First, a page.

C. Documentation of Attorneys' Fees and Expenses
Appellant's final contention is that the bankruptcy court erred in failing to sustain fully the U.S. Trustee's objections to attorney's fees and seven categories of expenses. Appellant argues that a number of the entries in former counsel for Debtor's application for attorney's fees and expenses are insufficiently detailed to justify compensation. Appellant urges this Court to find that the bankruptcy court abused its discretion in approving compensation for the objected-to entries and, as a legal matter, asks this Court to reverse and *495 remand with instructions for the bankruptcy court to apply the standards enunciated by the United States Bankruptcy Court for the District of Vermont in In re S.T.N. Enterprises, Inc., 70 B.R. 823 (Bankr.D.Vt. 1987). The ostensible basis for the latter request is Judge Lamoutte's expressed support for the standard set forth in S.T.N. Enterprises in his Opinion and Order pertaining to the award of attorney's fees and expenses in the case at bar.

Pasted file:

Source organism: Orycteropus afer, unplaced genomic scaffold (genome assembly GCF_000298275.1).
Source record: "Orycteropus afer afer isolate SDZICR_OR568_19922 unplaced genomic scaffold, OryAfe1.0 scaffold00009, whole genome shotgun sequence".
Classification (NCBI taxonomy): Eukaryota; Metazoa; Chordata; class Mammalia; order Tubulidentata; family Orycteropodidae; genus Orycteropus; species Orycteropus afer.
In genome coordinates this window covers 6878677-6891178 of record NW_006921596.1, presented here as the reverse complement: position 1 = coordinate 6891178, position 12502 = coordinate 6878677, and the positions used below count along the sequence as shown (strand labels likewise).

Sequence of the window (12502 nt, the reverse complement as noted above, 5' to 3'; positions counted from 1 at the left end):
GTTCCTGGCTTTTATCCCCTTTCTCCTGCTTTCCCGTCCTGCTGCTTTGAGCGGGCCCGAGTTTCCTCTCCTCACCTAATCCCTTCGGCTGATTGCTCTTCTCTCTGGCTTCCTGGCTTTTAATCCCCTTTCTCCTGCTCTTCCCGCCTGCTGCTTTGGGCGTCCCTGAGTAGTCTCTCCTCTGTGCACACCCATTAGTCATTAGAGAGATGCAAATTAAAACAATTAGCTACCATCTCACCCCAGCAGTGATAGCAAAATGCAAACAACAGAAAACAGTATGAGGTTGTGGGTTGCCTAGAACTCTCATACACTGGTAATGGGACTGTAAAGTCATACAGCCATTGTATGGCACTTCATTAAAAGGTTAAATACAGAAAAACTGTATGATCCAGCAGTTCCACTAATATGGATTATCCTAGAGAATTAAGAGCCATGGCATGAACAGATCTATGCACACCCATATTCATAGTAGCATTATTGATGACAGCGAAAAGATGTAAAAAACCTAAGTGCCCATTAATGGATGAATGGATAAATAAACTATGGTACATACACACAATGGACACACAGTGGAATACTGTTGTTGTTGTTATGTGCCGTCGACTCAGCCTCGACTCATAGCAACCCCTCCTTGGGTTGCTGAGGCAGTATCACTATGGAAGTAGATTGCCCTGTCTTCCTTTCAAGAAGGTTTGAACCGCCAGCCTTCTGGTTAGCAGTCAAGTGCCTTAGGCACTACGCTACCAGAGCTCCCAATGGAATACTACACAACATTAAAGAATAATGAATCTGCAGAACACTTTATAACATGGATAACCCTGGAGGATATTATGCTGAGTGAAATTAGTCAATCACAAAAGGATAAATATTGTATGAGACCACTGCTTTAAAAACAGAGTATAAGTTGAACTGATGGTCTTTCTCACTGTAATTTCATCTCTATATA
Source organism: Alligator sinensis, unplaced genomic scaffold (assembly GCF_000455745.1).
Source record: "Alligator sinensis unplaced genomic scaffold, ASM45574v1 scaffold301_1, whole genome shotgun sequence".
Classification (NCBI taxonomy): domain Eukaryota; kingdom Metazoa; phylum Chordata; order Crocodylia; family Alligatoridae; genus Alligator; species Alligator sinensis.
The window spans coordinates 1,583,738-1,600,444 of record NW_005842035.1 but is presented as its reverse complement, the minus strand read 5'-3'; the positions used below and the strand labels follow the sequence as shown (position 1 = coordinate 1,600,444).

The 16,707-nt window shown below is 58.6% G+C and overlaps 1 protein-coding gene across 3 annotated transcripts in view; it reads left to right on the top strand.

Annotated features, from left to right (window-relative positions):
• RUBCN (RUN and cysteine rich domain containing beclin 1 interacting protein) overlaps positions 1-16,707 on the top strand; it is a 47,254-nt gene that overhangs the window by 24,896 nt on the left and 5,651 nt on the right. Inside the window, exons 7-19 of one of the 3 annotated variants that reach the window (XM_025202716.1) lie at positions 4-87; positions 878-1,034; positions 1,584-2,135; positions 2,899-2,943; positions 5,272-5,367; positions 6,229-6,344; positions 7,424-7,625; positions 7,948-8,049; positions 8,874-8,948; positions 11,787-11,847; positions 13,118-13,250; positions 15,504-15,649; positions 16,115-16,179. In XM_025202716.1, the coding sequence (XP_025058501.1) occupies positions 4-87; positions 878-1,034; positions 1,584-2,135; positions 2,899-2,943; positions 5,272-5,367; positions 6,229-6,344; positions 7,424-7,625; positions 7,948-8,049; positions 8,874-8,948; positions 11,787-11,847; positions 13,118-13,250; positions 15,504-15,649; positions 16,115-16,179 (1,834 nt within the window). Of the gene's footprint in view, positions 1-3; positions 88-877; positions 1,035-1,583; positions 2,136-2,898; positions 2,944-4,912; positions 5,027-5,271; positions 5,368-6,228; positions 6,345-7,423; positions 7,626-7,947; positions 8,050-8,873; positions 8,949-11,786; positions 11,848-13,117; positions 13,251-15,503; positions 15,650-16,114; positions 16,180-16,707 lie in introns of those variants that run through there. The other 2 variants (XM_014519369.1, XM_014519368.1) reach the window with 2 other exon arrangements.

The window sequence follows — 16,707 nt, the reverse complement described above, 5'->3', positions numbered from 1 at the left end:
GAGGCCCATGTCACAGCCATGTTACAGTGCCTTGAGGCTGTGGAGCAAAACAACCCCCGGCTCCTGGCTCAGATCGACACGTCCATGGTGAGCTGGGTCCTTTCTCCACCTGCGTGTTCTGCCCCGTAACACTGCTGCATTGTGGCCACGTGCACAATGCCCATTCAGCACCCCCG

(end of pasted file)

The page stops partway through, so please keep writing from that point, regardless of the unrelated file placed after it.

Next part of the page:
Section 330 of the Bankruptcy Code and Bankruptcy Rule 2016 govern applications for, and the award of, final compensation for the services rendered by a professional whose employment has been previously approved by the court. Section 330(a) (1) states that the court may award
(A) reasonable compensation for actual, necessary services rendered by such trustee, examiner, professional person, or attorney, as the case may be, and by any paraprofessional persons employed by such trustee, professional person or attorney, as the case may be, based on the nature, the extent and the value of such services, and the cost of comparable services other than in a case under this title; and